Some States are of the view that excluding aggression would leave a significant gap in the Court's jurisdiction. Another reason supporting its inclusion is also one of the strongest reasons put forward for creating the Court: to break the cycle of impunity. To hold individuals accountable for war crimes or crimes against humanity while granting impunity to the architects of the conflict in which those crimes occurred is not justifiable. Others also hope that holding individuals responsible for the crime of aggression will act as a deterrent, and that by deterring an aggressor from beginning a conflict that may lead to a conflagration, the attendant war crimes and crimes against humanity might therefore also be prevented. Some also believe that it would be retrogressive to adopt a statute that does not include the crime of aggression 50 years after Nürnberg recognized such conduct as an international crime.

Some of those seeking a way to include aggression have proposed lessening the need for a definition by allowing the determination of an act of aggression to rest with the Security Council. The argument is, if States commit aggression for which individuals can be held accountable, then the Security Council should determine whether an act of aggression has been committed by a State and the Court should determine whether an individual was responsible for that act. This proposal elicits a concern regarding Security Council involvement which is also heard in other contexts: linking the work of the Court to the Security Council may lead to politicization of the Court. Some States are concerned regarding any connection between the Security Council and the Court.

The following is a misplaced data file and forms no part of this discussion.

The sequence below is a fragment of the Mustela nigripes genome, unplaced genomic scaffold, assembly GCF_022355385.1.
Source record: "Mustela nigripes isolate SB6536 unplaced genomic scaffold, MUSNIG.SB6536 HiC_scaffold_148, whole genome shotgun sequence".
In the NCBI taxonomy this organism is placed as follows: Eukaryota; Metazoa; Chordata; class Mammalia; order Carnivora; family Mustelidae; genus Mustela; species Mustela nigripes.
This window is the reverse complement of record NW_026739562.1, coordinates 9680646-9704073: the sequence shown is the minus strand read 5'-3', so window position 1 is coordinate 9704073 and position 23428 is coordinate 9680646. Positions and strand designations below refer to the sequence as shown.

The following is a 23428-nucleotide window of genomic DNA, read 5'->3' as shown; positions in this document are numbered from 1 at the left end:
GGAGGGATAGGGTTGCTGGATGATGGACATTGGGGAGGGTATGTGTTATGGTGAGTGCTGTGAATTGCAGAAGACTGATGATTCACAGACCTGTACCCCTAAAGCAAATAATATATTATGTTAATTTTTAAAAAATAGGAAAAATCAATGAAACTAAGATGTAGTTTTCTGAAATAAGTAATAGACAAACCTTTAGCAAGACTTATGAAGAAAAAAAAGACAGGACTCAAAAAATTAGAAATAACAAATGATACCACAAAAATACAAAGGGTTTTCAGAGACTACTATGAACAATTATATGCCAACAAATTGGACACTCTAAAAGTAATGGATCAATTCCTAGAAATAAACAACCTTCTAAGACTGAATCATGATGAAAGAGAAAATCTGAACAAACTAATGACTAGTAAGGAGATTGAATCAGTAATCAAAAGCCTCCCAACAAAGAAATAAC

The draft statute contains two options concerning the definition of aggression. One possible definition lists the specific acts for which an individual in a position of responsibility could be held accountable for aggression. The following acts would constitute the crime of aggression under this definition: planning, preparing, ordering, initiating, or carrying out an armed attack, or the use of force, or a war of aggression, or a war in violation of international treaties or agreements, by a State, against the territorial integrity of another State, against the provisions in the UN Charter.

A second possible definition provides a list of acts constituting aggression, which includes the following: